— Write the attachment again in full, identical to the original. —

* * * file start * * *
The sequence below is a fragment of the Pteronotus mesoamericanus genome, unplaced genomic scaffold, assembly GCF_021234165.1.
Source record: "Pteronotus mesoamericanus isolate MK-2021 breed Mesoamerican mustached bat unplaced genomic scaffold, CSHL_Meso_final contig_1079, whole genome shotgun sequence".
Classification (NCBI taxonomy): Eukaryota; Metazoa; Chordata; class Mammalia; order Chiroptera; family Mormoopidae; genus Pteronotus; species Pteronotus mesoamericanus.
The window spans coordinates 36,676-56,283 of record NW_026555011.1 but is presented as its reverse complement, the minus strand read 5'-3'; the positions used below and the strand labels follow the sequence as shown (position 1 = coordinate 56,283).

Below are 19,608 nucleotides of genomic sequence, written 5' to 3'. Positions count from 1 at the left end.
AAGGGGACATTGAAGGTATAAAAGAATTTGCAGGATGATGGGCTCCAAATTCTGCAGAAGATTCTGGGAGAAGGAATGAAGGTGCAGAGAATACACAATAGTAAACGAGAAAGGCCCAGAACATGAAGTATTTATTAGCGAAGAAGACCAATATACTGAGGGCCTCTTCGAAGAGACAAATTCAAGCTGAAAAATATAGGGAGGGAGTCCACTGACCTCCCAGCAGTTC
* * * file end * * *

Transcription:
The sequence below is a fragment of the Pteronotus mesoamericanus genome, unplaced genomic scaffold, assembly GCF_021234165.1.
Source record: "Pteronotus mesoamericanus isolate MK-2021 breed Mesoamerican mustached bat unplaced genomic scaffold, CSHL_Meso_final contig_1079, whole genome shotgun sequence".
Classification (NCBI taxonomy): Eukaryota; Metazoa; Chordata; class Mammalia; order Chiroptera; family Mormoopidae; genus Pteronotus; species Pteronotus mesoamericanus.
The window spans coordinates 36,676-56,283 of record NW_026555011.1 but is presented as its reverse complement, the minus strand read 5'-3'; the positions used below and the strand labels follow the sequence as shown (position 1 = coordinate 56,283).

Below are 19,608 nucleotides of genomic sequence, written 5' to 3'. Positions count from 1 at the left end.
AAGGGGACATTGAAGGTATAAAAGAATTTGCAGGATGATGGGCTCCAAATTCTGCAGAAGATTCTGGGAGAAGGAATGAAGGTGCAGAGAATACACAATAGTAAACGAGAAAGGCCCAGAACATGAAGTATTTATTAGCGAAGAAGACCAATATACTGAGGGCCTCTTCGAAGAGACAAATTCAAGCTGAAAAATATAGGGAGGGAGTCCACTGACCTCCCAGCAGTTC